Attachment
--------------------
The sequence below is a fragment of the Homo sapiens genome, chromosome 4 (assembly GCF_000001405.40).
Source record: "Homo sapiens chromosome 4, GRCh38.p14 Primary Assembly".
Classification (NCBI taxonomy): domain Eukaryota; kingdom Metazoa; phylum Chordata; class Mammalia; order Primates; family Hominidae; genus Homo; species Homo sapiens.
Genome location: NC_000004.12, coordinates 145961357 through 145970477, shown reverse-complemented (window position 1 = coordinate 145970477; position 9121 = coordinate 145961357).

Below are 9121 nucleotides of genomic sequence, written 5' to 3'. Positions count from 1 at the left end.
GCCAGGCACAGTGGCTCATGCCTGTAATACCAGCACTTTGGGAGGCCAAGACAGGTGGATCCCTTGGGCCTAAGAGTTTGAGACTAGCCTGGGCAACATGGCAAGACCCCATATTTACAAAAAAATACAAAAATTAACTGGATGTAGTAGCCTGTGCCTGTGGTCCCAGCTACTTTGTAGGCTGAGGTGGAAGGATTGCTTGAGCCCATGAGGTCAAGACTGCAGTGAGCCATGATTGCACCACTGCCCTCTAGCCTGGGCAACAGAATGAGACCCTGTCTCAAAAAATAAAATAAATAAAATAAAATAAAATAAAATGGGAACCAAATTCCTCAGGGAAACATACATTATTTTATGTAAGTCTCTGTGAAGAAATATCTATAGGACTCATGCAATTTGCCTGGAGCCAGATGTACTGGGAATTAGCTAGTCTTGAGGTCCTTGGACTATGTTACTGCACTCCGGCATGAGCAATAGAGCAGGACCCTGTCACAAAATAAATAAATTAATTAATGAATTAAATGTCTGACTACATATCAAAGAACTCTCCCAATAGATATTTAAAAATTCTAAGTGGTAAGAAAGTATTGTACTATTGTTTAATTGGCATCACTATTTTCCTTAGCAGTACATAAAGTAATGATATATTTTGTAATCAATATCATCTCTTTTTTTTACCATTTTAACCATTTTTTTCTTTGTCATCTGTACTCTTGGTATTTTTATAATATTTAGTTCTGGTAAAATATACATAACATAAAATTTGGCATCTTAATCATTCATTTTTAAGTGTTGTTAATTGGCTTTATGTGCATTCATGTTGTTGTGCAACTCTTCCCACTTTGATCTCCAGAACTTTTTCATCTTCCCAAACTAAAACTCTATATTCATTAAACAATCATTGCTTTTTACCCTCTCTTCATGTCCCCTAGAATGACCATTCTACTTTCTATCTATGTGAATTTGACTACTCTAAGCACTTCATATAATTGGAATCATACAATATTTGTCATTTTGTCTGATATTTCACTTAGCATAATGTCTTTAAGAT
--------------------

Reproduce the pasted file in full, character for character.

The sequence below is a fragment of the Homo sapiens genome, chromosome 4 (assembly GCF_000001405.40).
Source record: "Homo sapiens chromosome 4, GRCh38.p14 Primary Assembly".
Classification (NCBI taxonomy): domain Eukaryota; kingdom Metazoa; phylum Chordata; class Mammalia; order Primates; family Hominidae; genus Homo; species Homo sapiens.
Genome location: NC_000004.12, coordinates 145961357 through 145970477, shown reverse-complemented (window position 1 = coordinate 145970477; position 9121 = coordinate 145961357).

Below are 9121 nucleotides of genomic sequence, written 5' to 3'. Positions count from 1 at the left end.
GCCAGGCACAGTGGCTCATGCCTGTAATACCAGCACTTTGGGAGGCCAAGACAGGTGGATCCCTTGGGCCTAAGAGTTTGAGACTAGCCTGGGCAACATGGCAAGACCCCATATTTACAAAAAAATACAAAAATTAACTGGATGTAGTAGCCTGTGCCTGTGGTCCCAGCTACTTTGTAGGCTGAGGTGGAAGGATTGCTTGAGCCCATGAGGTCAAGACTGCAGTGAGCCATGATTGCACCACTGCCCTCTAGCCTGGGCAACAGAATGAGACCCTGTCTCAAAAAATAAAATAAATAAAATAAAATAAAATAAAATGGGAACCAAATTCCTCAGGGAAACATACATTATTTTATGTAAGTCTCTGTGAAGAAATATCTATAGGACTCATGCAATTTGCCTGGAGCCAGATGTACTGGGAATTAGCTAGTCTTGAGGTCCTTGGACTATGTTACTGCACTCCGGCATGAGCAATAGAGCAGGACCCTGTCACAAAATAAATAAATTAATTAATGAATTAAATGTCTGACTACATATCAAAGAACTCTCCCAATAGATATTTAAAAATTCTAAGTGGTAAGAAAGTATTGTACTATTGTTTAATTGGCATCACTATTTTCCTTAGCAGTACATAAAGTAATGATATATTTTGTAATCAATATCATCTCTTTTTTTTACCATTTTAACCATTTTTTTCTTTGTCATCTGTACTCTTGGTATTTTTATAATATTTAGTTCTGGTAAAATATACATAACATAAAATTTGGCATCTTAATCATTCATTTTTAAGTGTTGTTAATTGGCTTTATGTGCATTCATGTTGTTGTGCAACTCTTCCCACTTTGATCTCCAGAACTTTTTCATCTTCCCAAACTAAAACTCTATATTCATTAAACAATCATTGCTTTTTACCCTCTCTTCATGTCCCCTAGAATGACCATTCTACTTTCTATCTATGTGAATTTGACTACTCTAAGCACTTCATATAATTGGAATCATACAATATTTGTCATTTTGTCTGATATTTCACTTAGCATAATGTCTTTAAGAT